I spent a lot of time in privacy and third-party risk management in the government, retail and financial spaces. When I got married, my husband said why don’t we look for a job in Colorado? I said I’d apply to one, and CyberGRX ended up being the one job I applied to, and it worked out. I believe in a little bit of fate here – it has been one of the most amazing experiences I’ve had.

How have you found it, being a woman in the cybersecurity space?

Being the minority sex in the industry, it’s not something that’s gone unnoticed. More often than not, I’m the only female on the team and in meetings. However, in the last, I’d say, four or five years or so, we are seeing more women in privacy and security groups – and mentoring of women and bringing more women into the industry. I think those efforts that are going on, in multiple different avenues globally, are really picking up and are really starting to stick. You see, the STEM groups for elementary school children and women didn’t have that. The movement is taking hold, and I couldn’t be more thrilled about that. In CyberGRX, I’ve seen the ratio of men to women much better than in other organisations I’ve been in.

Brianna Groves – Cybersecurity Engineer at CyberGRX

Brianna Groves – Cybersecurity Engineer at CyberGRX

How did you develop your career to date?

Right out of high school, I started working for the local city government, and then I went to work for our city mayor as his executive assistant. Towards the end of that tenure, I just started to feel unfulfilled – I wanted a challenge, direction, and passion.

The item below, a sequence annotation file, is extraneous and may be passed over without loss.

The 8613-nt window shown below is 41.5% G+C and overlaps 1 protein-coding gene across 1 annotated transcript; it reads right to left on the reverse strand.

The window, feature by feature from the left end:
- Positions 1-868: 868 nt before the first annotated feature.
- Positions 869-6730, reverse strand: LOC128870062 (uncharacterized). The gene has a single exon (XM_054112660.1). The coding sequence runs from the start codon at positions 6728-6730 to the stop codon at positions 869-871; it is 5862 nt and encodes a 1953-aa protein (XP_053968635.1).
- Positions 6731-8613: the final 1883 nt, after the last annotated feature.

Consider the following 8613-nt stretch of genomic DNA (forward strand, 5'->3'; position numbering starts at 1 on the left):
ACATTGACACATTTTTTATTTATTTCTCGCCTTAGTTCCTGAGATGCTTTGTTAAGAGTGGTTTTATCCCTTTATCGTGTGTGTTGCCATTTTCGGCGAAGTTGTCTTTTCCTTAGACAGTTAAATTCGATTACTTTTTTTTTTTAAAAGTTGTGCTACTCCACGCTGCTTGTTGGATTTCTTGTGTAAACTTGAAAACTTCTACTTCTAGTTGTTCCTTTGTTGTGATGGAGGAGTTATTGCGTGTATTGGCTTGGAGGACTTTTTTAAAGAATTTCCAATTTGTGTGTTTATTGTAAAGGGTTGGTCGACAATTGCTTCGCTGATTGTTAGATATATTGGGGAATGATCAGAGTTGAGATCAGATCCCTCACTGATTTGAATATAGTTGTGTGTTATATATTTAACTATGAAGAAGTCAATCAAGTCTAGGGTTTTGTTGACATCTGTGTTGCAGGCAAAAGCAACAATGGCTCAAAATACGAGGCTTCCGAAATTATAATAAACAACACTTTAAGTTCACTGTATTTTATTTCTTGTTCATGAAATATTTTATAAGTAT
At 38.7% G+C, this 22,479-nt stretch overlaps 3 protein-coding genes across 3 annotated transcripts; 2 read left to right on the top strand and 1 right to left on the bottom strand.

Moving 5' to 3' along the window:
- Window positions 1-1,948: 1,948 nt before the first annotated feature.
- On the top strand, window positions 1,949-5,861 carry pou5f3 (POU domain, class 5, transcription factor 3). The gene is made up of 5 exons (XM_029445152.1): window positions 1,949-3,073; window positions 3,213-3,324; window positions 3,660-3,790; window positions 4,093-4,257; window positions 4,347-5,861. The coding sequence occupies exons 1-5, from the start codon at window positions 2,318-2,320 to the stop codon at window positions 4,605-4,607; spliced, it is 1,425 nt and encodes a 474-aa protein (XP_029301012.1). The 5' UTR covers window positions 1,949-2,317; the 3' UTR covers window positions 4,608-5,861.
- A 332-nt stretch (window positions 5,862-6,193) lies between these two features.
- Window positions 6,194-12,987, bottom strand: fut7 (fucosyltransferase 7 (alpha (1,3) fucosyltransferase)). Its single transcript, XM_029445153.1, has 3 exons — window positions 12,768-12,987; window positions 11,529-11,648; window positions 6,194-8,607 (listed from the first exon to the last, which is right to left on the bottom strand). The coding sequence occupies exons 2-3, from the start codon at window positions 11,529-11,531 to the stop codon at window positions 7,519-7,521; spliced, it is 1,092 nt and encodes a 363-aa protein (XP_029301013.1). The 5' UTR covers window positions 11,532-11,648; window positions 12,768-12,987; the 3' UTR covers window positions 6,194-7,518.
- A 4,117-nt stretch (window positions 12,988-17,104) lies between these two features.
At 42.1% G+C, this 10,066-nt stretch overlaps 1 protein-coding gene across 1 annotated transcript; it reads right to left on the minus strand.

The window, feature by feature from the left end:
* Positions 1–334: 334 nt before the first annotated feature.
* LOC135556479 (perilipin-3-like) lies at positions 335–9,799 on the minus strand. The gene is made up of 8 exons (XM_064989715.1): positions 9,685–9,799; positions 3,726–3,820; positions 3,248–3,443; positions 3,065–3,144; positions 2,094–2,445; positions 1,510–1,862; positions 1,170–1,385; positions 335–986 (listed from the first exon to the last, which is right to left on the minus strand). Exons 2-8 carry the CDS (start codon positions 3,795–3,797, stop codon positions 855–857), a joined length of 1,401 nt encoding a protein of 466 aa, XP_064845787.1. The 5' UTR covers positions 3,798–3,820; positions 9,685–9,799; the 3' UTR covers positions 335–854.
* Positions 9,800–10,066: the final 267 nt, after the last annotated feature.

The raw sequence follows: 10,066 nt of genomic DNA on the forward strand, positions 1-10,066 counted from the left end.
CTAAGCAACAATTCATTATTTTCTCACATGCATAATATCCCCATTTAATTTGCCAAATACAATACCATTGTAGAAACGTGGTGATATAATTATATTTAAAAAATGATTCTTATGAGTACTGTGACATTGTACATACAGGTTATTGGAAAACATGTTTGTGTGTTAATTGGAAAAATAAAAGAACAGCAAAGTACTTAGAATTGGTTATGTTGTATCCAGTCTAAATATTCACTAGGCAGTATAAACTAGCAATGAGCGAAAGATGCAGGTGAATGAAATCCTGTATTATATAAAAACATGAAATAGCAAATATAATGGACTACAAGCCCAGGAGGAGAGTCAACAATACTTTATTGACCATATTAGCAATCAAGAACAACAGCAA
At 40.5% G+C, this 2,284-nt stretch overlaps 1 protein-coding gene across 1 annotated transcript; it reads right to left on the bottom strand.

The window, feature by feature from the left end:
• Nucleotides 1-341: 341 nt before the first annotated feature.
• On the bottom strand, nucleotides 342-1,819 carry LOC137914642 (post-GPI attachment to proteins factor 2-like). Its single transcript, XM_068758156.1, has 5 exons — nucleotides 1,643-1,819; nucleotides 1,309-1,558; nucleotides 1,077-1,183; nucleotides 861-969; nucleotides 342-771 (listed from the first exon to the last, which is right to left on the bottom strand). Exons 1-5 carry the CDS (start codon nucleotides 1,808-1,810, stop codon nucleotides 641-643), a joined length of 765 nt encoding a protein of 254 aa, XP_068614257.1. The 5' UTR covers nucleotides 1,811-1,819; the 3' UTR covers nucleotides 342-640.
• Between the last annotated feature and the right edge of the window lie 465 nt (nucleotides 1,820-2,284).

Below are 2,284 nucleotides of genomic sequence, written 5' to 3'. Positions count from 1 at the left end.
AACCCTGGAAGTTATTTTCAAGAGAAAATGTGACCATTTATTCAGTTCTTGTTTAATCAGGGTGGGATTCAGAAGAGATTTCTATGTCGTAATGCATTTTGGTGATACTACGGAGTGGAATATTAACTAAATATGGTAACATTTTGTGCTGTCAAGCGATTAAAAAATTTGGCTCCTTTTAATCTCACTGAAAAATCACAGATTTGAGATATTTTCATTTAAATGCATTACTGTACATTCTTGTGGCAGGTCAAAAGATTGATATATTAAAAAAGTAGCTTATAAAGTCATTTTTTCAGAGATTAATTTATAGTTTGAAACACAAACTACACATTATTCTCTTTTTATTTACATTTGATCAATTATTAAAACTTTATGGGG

I had two friends who were pushing me towards working in tech just because of all the buzz about it and I really didn’t understand it very well. Definitely, I didn’t know what specifically I wanted to do, and it was all very confusing. Then I left the city government and decided just to throw myself into this new journey. I ended up here at CyberGRX.

I came in as an office manager and made it very clear to the interview panel and our CEO, to whom I was reporting at the time, my desire for admission, and they were all for it, and spent the first several months really learning the job and building it out – we were a very small start-up at the time, and I built that identity first.

Then I started to sit with my peers and shadow different teams, asking questions about what they do and what we did as a cyber company. We have a female engineer on the team. She was the only engineer at the time; I thought that was very cool, so I went and sat with her. She gave me directions on how to get started. I started teaching myself coding in the afternoon after I got home from work.

Over the course of several months, people were noticing, so they coached me and asked me to work on projects on their teams. Eventually, who would become our CTO at the time – I thought I might do well in cybersecurity. He kind of mentored me into that space, coached me to get certifications and taught me from the ground up. This all led to my promotion to an engineer.

How have you found it, being a woman in the cybersecurity space?

I think that timing was right in a lot of ways. There are certain difficulties that are definitely prevalent and real, being able to get your foot in the door, especially when you don’t have experience.

I didn’t have the work experience, but I worked at the same company with someone who chose to pull me under his wing because he saw my dedication and interest rather than looking for someone who already had the knowledge and background. I got lucky.

It can be difficult. I think many of the roughest parts, for me, are my self-doubts and that impostor syndrome that I struggle with. But I have a good network around me, and I try to make sure that I share my story and hear the stories of other women I’ve met who work in technology.

Fiona Alston is a freelance journalist based in Ireland covering tech, innovation, start-ups and interesting SMEs. Alston is also passionate about athletics, health and horses having competed in triathlons, equestrian events and horse racing, and her lived experience comes through when covering sports personalities or fitness features. Growing up on the family farm in Scotland, Alston graduated from the University of Sunderland with a BA (Hon.) in Broadcast Journalism, and is frequently published in The Irish Times, The Business Post, RTÉ and 4i Mag.